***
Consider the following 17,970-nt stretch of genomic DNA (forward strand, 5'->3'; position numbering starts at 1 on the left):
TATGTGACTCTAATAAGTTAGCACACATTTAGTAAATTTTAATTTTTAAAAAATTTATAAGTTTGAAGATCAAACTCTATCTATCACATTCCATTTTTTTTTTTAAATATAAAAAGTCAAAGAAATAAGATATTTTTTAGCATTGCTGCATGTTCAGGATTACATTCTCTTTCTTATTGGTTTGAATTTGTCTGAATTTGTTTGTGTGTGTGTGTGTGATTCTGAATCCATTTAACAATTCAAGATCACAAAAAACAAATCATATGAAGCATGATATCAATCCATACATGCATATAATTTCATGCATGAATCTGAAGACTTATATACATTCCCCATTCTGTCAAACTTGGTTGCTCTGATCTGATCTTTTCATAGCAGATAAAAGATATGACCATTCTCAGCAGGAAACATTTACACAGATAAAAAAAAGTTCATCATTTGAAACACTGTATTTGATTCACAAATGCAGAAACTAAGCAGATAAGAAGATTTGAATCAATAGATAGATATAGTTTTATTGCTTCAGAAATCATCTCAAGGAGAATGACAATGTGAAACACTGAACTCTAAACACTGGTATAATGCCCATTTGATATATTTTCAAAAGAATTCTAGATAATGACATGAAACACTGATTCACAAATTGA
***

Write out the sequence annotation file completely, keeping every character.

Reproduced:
Consider the following 17,970-nt stretch of genomic DNA (forward strand, 5'->3'; position numbering starts at 1 on the left):
TATGTGACTCTAATAAGTTAGCACACATTTAGTAAATTTTAATTTTTAAAAAATTTATAAGTTTGAAGATCAAACTCTATCTATCACATTCCATTTTTTTTTTTAAATATAAAAAGTCAAAGAAATAAGATATTTTTTAGCATTGCTGCATGTTCAGGATTACATTCTCTTTCTTATTGGTTTGAATTTGTCTGAATTTGTTTGTGTGTGTGTGTGTGATTCTGAATCCATTTAACAATTCAAGATCACAAAAAACAAATCATATGAAGCATGATATCAATCCATACATGCATATAATTTCATGCATGAATCTGAAGACTTATATACATTCCCCATTCTGTCAAACTTGGTTGCTCTGATCTGATCTTTTCATAGCAGATAAAAGATATGACCATTCTCAGCAGGAAACATTTACACAGATAAAAAAAAGTTCATCATTTGAAACACTGTATTTGATTCACAAATGCAGAAACTAAGCAGATAAGAAGATTTGAATCAATAGATAGATATAGTTTTATTGCTTCAGAAATCATCTCAAGGAGAATGACAATGTGAAACACTGAACTCTAAACACTGGTATAATGCCCATTTGATATATTTTCAAAAGAATTCTAGATAATGACATGAAACACTGATTCACAAATTGA